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Are your eyebolts installed correctly?

Eyebolts and harness lines are the perfect solution on buildings where access is required for regular maintenance work.

Ideal for a single worker, eyebolts (or i-bolts) reduce the risk of a fall when carrying out work such as window cleaning, facade maintenance or other maintenance operations from an ‘open window’ position, offering effective fall arrest protection.

When used safely, eyebolts can be of great benefit, but we see far too many improperly installed systems which could put lives at risk.


How to properly install eyebolts

Eyebolts should always be positioned in a way that the worker can attach their lanyard and safety harness before they are in an area of risk, ensuring protection in the event of a slip.

In the above picture, the eyebolts have been incorrectly positioned in a way that would hamper their use. This might be obvious to someone with a proper understanding of eyebolts but might not stand out for someone who has little experience with them. Either way, it will make any work carried out less efficient or as a worst case scenario put the worker at risk.

It is also vital that eyebolts are installed in a place that can withstand any force applied. If they are installed in places which are not designed to bear weight, such as bonded brickwork, they can fail.

The relevant code, BS 7883: 2005 Section 8, is very clear on the matter and states that eyebolts fitted into traditional bonded brickwork should only be fitted into load-bearing solid masonry.

The standard states:

8.1.3 Wherever anchor devices are to be used it is essential to ensure that the structure has sufficient strength and stability to support the loads that could be applied to the anchor device in the event of a fall being arrested.  This is especially important in the case of brickwork or combined brickwork/blockwork.

8.1.4 Anchor devices should only be fixed in, or attached to, load-bearing structural members if the strength of these structural members has been assessed and they have been found to be strong enough to support the load that could be applied to the anchor device in the case of a fall being arrested.  Anchor devices should not be fixed in non-load-bearing infill panels without specialist advice being first obtained.

Most people with and understanding of construction will know what load-bearing means, and how it applies to eyebolts, but too often we see this information not being put into practice, or even wilfully ignored.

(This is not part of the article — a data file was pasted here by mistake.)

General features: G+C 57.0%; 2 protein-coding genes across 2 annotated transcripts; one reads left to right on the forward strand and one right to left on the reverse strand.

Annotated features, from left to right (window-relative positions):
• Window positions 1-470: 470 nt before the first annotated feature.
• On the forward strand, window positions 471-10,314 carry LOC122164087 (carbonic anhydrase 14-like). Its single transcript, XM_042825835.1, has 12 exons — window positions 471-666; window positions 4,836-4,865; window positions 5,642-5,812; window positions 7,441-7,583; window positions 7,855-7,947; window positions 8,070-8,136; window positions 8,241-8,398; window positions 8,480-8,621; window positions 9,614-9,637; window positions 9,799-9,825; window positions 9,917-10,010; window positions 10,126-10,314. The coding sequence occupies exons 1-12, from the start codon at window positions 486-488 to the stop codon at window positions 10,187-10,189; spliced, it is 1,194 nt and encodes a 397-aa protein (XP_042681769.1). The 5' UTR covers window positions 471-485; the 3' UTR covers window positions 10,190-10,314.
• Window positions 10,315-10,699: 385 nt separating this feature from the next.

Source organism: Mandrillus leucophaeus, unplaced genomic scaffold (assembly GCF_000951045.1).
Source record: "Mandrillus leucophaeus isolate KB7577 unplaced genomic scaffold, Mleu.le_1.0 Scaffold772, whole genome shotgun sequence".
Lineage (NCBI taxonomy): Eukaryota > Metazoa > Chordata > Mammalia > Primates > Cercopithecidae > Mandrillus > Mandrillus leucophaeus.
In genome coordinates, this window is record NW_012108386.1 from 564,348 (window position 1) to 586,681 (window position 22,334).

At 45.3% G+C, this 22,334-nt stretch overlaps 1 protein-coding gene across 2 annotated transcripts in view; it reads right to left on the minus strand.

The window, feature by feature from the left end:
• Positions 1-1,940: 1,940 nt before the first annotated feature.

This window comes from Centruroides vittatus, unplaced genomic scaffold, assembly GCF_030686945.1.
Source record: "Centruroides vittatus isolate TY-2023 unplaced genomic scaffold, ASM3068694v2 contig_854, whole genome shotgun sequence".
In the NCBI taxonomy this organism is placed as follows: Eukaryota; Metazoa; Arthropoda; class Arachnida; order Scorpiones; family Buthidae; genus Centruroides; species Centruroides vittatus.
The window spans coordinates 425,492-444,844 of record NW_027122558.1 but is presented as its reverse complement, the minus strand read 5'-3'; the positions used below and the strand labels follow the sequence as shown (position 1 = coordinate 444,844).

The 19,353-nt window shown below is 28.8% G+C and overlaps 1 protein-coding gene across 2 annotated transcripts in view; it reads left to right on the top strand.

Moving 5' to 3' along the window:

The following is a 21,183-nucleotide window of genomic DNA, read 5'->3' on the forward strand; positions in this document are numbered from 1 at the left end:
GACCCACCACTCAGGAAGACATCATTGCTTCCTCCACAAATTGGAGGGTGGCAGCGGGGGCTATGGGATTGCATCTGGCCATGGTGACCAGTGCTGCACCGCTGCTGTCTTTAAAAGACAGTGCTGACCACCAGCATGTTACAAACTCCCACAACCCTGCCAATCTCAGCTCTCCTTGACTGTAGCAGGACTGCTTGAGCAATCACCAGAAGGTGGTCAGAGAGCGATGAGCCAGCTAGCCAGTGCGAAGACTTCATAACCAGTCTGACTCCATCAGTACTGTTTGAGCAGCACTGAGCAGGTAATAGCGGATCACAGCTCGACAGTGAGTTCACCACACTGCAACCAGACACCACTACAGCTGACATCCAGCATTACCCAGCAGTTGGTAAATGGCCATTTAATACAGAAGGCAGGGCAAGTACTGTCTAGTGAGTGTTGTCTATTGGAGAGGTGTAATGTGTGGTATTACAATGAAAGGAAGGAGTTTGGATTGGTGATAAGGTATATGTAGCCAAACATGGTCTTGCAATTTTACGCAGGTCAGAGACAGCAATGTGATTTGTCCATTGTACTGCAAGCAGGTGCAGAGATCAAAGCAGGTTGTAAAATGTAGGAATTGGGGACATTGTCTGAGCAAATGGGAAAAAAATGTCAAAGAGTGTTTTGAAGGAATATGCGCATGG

These installations are at best negligent or at worse criminal, as they could lead to a fatal incident or ruined lives. If you are concerned that eyebolts on your building are unsafe and might be a risk, stop using them immediately and employ a qualified recertification company.

Harcon offers fall arrest inspection as well as providing a wide range of fall arrest equipment, including eyebolts. For more information call 0161 777 4230 or email us.

Why Working At Height Is No Laughing Matter

workman-with-tools-on-belt-and-harness-on-working-at-height

Despite the continuous awareness and warnings, many workers are still experiencing injuries at work when falling from height.

Falling from height is the single biggest cause of serious work-related injuries and deaths each year. There were over 46 deaths and more than 3,350 work-related injuries last year in the UK and the largest single reason was due to accidents at height.

The national office for statistics saw an example of this when a 57 year old man experienced a broken leg and a crushed ankle after falling onto concrete when working at just 8ft above the ground dismantling shelving. Another example saw a 43 year old man fall to his death when some safety guardrail failed whilst he was working on a building. There were serious repercussions on the parties held liable, however these types of accidents could have been completely avoided.

The HSE has launched instructional material to strengthen the safety regulations as well as to lessen the amount accidents.

The fact of the matter is if working at height can be minimised or avoided, it should be. Where it’s not avoidable then the worker should be suitably trained, experienced and have completed and passed a Risk Assessment and Method Statement.